Virtually the first thing we did when we moved to Suffolk – after rabbit-proofing the vegetable plot – was to plant an asparagus bed.
This was motivated entirely by greed. The whole family loves the stuff and relatives who live some distance away have been known to beg for food parcels during asparagus season.
If I was a more organised person I’d be able to tell you exactly what we planted but hey, it was four years ago and all I can remember is that they were Dutch varieties from a place in Kent and looked like alien life forms.
We prepared their bed, laid them tenderly on mounded ridges of earth, and lovingly tucked them up in their blanket of soil. We had 60 crowns so it took a while.
But what a payback. It’s true you can’t gorge yourselves for a couple of years while they establish – just a few spears here and there.
But by year three, we were picking asparagus by the basketful. I have never ever said “I’m sick of asparagus” but I certainly had to think of some creative ways to use up the glut last year.
Asparagus frittata – check. Asparagus soup – check. Giving bundles away to friends – check.
This year it’s late because of the delayed Spring so we’ve only had a few pickings and our decision-making in the kitchen has mostly been of the “boil or roast” variety.
I like both – roasting with a drizzle of oil and a pinch of sea salt seems to bring out the flavour and it’s lovely served with a few shavings of parmesan. But if you boil it (and when I say boil I don’t mean cook it until it’s limp and stringy) you get to eat Hollandaise sauce too. Joy. Or you can just dunk your asparagus in a boiled egg. More joy. Did I mention I love asparagus?
How long you cook it for depends on your personal tastes. I don’t like it almost raw, as served in some restaurants who seem to just pass it through hot water; I like it cooked but not overcooked, so when you poke the thick end with the tip of a knife there’s still a slight resistance.
When it comes to Hollandaise, there are two basic methods – the traditional way, which can be tricky to pull off but gives a gloriously unctuous result, and the easier food processor method, which gives you a lighter, frothier sauce. I’ve been known to start with one and end with the other after the sauce started to split. Neither takes more than a few minutes and they both taste much better than the Hollandaise you can buy in the shops. These quantities serve 4.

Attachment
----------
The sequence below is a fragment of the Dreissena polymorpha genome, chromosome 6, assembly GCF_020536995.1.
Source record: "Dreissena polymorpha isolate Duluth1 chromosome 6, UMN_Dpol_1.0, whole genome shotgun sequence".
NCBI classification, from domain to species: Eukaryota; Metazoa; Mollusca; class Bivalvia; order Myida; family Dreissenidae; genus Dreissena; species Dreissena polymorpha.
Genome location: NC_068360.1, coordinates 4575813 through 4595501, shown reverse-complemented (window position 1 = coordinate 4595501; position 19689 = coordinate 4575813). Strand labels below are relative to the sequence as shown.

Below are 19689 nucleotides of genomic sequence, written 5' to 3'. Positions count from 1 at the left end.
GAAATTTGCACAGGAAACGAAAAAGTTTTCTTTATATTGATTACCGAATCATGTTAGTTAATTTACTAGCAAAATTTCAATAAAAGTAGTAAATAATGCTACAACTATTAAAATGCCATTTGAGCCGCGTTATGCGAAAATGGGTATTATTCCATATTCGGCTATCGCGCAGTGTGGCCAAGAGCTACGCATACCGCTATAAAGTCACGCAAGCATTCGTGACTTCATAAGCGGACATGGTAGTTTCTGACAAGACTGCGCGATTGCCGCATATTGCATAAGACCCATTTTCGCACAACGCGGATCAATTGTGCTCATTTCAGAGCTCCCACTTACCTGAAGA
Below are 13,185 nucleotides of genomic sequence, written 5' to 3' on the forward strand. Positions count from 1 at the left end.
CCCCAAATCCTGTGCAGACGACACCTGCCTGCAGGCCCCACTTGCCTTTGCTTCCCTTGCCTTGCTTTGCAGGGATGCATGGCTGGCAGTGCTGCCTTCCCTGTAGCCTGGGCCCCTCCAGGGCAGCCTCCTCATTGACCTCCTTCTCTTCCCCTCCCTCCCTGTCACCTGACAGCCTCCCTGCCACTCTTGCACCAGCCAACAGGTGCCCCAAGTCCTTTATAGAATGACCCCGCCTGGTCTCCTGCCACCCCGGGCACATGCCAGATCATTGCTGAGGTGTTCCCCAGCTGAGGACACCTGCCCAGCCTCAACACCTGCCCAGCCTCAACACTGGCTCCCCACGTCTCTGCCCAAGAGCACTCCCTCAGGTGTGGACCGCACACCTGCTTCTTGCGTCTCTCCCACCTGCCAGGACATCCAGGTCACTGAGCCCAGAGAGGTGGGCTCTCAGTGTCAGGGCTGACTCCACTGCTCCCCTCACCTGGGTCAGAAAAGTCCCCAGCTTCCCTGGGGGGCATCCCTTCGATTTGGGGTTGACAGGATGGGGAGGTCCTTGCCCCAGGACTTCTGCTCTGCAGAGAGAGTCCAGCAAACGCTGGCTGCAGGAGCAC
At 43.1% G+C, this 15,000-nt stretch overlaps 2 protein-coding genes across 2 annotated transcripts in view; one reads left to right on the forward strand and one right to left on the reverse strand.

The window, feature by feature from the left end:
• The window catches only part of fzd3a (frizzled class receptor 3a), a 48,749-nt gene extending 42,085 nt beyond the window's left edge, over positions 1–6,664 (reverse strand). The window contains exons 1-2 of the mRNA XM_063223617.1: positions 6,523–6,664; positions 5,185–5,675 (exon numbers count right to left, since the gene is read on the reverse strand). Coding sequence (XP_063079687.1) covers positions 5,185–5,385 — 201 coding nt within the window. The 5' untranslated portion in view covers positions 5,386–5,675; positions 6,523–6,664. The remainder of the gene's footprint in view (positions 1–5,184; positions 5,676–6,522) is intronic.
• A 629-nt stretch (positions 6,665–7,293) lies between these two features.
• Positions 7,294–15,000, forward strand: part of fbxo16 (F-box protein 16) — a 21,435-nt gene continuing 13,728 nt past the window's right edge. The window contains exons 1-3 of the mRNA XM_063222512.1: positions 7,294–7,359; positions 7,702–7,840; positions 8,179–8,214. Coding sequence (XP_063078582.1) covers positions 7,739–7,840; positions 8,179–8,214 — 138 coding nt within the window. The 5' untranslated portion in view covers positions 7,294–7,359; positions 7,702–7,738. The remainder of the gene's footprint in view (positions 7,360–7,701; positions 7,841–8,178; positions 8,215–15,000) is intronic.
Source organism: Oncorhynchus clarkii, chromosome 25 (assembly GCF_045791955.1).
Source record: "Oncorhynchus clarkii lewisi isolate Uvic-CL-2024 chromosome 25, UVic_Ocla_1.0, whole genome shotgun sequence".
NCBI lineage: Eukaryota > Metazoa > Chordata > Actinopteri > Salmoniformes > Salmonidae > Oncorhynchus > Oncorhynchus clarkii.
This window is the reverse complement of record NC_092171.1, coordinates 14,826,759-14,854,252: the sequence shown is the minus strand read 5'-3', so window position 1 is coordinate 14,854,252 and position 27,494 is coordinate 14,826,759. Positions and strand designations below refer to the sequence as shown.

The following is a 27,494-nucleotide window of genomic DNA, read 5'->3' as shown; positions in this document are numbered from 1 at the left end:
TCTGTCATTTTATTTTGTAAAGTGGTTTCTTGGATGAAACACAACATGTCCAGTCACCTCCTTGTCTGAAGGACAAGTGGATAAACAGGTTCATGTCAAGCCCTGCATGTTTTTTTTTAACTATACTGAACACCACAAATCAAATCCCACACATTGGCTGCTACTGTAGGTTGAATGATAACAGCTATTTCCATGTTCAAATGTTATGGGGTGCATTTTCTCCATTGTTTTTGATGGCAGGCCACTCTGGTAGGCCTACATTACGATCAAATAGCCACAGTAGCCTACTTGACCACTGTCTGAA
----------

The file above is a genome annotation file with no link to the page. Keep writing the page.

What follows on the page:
Hollandaise: the traditional way
4 0z (100g) butter
2 tblspns white wine vinegar
1 tblspn cold water
2 egg yolks
Juice of 1/2 lemon
Salt and freshly ground pepper
Half fill a pan with water and heat until simmering, Have ready a heatproof bowl that will fit in the pan without actually touching the water.
Melt the butter in another saucepan over a low heat and allow to cool slightly. In yet another pan, boil the vinegar until it has reduced to a tablespoonful. Sorry, this recipe is a bit heavy on the washing up. Take the vinegar off the heat and add the cold water.
Put the vinegar and water mix into your heatproof bowl and add the egg yolks. Set the bowl over the pan of gently simmering water and whisk over a low heat for several minutes until thick and frothy.
Take it off the heat and slowly whisk in the warm (not hot) butter, then the lemon juice. Season with salt and pepper. If you’re brave you can do all this in a saucepan on direct heat, without the bain marie. Good luck with that.
Hollandaise: the food processor way
Put three egg yolks and two tablespoons of lemon juice into a blender or food processor and season with salt and pepper. Put the lid on and blend for a few seconds.
Have the butter bubbling hot and gradually pour it onto the egg yolks while running the machine at high speed. Blend for a few seconds until thick, light and foamy.
Eat and enjoy.
If you’re using the traditional method, there are a couple of tricks that can help you salvage the Hollandaise if it all starts to go, so to speak, pear-shaped.
If the sauce gets too cold, it will set – warm it by stirring it over a pan of hot water.
If it gets too hot it will separate. Remove the bowl from the water and stir in an ice cube or a few drops of cold water.
Worst-case scenario – dump it all in the food processor, add another egg yolk and give it a quick whizz.
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My parents moved from the Chicago area to the mountains in Northern California near the central valley where most of the US produce is grown. There is a yearly asparagus festival (one of many different food festivals) where they had a tempura type battered/deep fried asparagus dipped in a Crosse and Blackwells seafood sauce (red with horseradish) that was amazing. Mom makes it quite often. She also found a ton of wonderful asparagus recipes (and many others) so we are working our way through those as well!
Mmmm, Karen, love the sound of the asparagus festival. Your mom’s recipes sound really interesting too. I love it when stuff like that gets handed down the generations. And it’s always great to hear of new ways to use asparagus. Can’t wait for next year’s crop!
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